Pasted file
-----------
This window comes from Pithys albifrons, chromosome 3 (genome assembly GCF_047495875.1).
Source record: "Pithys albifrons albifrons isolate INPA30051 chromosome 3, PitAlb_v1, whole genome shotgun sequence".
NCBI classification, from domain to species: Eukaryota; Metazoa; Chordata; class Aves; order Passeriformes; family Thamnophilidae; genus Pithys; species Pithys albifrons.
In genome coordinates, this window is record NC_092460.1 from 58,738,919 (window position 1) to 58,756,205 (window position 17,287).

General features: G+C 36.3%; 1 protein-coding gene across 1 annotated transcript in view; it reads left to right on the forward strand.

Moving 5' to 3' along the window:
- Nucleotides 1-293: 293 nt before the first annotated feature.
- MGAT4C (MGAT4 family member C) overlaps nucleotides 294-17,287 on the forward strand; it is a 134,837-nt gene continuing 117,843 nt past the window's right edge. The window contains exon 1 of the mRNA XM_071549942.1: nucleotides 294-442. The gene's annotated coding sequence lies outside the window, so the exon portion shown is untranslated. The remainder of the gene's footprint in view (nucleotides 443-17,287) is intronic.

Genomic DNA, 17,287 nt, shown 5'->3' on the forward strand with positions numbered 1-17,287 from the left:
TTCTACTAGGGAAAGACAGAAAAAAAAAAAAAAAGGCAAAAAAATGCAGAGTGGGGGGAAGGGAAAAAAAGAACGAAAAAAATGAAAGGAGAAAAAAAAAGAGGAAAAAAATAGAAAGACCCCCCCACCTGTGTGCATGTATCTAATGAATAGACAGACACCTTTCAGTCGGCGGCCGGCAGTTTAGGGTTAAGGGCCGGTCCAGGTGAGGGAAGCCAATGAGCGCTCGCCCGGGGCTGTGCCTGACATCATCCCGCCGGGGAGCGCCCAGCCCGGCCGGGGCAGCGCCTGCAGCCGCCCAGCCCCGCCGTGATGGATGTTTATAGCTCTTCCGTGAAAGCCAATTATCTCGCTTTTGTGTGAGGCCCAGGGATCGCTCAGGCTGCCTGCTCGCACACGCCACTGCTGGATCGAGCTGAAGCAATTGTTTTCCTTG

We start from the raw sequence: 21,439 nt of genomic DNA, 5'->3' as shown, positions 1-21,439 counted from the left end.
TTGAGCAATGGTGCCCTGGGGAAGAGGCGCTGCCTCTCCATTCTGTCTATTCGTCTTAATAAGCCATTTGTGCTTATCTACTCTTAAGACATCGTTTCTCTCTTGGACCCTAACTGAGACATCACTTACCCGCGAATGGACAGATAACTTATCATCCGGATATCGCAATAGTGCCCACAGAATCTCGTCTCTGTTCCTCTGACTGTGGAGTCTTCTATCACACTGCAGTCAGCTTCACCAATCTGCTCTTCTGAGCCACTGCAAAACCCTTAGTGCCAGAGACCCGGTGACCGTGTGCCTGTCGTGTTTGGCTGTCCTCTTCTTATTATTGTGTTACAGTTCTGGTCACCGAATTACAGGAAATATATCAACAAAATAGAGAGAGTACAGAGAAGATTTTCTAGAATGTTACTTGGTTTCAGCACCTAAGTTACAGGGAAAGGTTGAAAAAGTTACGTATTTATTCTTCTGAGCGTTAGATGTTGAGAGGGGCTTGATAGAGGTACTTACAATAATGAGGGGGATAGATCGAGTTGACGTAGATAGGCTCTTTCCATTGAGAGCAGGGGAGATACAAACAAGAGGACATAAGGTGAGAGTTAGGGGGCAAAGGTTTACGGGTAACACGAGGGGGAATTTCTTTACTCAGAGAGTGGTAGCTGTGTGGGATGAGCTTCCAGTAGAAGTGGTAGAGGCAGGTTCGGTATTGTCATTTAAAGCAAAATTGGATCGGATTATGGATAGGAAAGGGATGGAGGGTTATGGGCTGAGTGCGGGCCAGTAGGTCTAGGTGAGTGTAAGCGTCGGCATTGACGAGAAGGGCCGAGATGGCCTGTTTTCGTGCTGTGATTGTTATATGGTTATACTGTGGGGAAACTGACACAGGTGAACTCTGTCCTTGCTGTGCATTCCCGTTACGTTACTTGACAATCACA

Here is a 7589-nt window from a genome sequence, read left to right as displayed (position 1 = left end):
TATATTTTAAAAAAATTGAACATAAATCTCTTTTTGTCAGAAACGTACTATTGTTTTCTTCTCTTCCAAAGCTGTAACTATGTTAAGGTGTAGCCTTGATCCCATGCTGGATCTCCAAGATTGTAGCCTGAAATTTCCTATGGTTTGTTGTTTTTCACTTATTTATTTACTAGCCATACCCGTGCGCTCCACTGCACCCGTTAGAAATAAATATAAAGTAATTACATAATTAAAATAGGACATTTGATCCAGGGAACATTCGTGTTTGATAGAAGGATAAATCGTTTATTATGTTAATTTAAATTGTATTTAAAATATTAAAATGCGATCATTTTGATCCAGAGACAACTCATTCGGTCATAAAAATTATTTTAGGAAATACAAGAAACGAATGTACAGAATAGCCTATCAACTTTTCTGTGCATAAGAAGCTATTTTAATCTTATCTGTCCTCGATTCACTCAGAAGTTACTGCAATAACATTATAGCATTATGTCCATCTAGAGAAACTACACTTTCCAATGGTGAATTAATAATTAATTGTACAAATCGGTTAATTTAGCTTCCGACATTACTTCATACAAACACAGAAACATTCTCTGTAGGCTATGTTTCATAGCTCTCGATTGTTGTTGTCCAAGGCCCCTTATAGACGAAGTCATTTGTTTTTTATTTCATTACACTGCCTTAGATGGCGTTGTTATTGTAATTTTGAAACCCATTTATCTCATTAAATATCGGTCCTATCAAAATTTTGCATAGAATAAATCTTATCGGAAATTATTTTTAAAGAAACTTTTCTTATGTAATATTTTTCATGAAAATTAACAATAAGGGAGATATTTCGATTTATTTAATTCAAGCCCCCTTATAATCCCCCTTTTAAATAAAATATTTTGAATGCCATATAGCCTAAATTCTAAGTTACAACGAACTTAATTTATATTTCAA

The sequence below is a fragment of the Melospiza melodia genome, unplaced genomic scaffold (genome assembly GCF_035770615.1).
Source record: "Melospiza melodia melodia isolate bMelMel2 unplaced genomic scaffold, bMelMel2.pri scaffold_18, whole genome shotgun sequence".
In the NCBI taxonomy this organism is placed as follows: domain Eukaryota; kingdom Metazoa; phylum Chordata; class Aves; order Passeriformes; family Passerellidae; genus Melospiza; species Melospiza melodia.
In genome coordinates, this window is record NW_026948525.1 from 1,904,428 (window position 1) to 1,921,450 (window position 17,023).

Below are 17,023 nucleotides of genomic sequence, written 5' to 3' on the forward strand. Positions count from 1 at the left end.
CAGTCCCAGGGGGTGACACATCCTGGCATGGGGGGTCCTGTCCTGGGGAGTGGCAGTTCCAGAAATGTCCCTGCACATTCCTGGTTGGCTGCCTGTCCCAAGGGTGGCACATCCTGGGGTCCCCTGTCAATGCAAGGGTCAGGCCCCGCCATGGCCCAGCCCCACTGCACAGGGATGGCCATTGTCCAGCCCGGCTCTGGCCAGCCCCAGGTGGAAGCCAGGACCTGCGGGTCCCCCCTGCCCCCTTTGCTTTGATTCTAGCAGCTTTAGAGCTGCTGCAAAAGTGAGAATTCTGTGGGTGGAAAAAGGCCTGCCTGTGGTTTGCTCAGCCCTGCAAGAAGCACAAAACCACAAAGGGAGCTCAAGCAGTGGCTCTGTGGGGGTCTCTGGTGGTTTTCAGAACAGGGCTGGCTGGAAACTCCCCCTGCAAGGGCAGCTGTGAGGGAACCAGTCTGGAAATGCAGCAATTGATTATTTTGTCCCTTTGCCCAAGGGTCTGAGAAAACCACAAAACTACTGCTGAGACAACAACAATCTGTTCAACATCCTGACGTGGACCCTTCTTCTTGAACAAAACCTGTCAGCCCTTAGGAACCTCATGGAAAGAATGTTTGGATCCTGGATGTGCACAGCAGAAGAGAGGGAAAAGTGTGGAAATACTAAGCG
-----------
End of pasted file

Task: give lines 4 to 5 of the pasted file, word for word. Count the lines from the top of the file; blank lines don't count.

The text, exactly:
In genome coordinates, this window is record NC_092460.1 from 58,738,919 (window position 1) to 58,756,205 (window position 17,287).

General features: G+C 36.3%; 1 protein-coding gene across 1 annotated transcript in view; it reads left to right on the forward strand.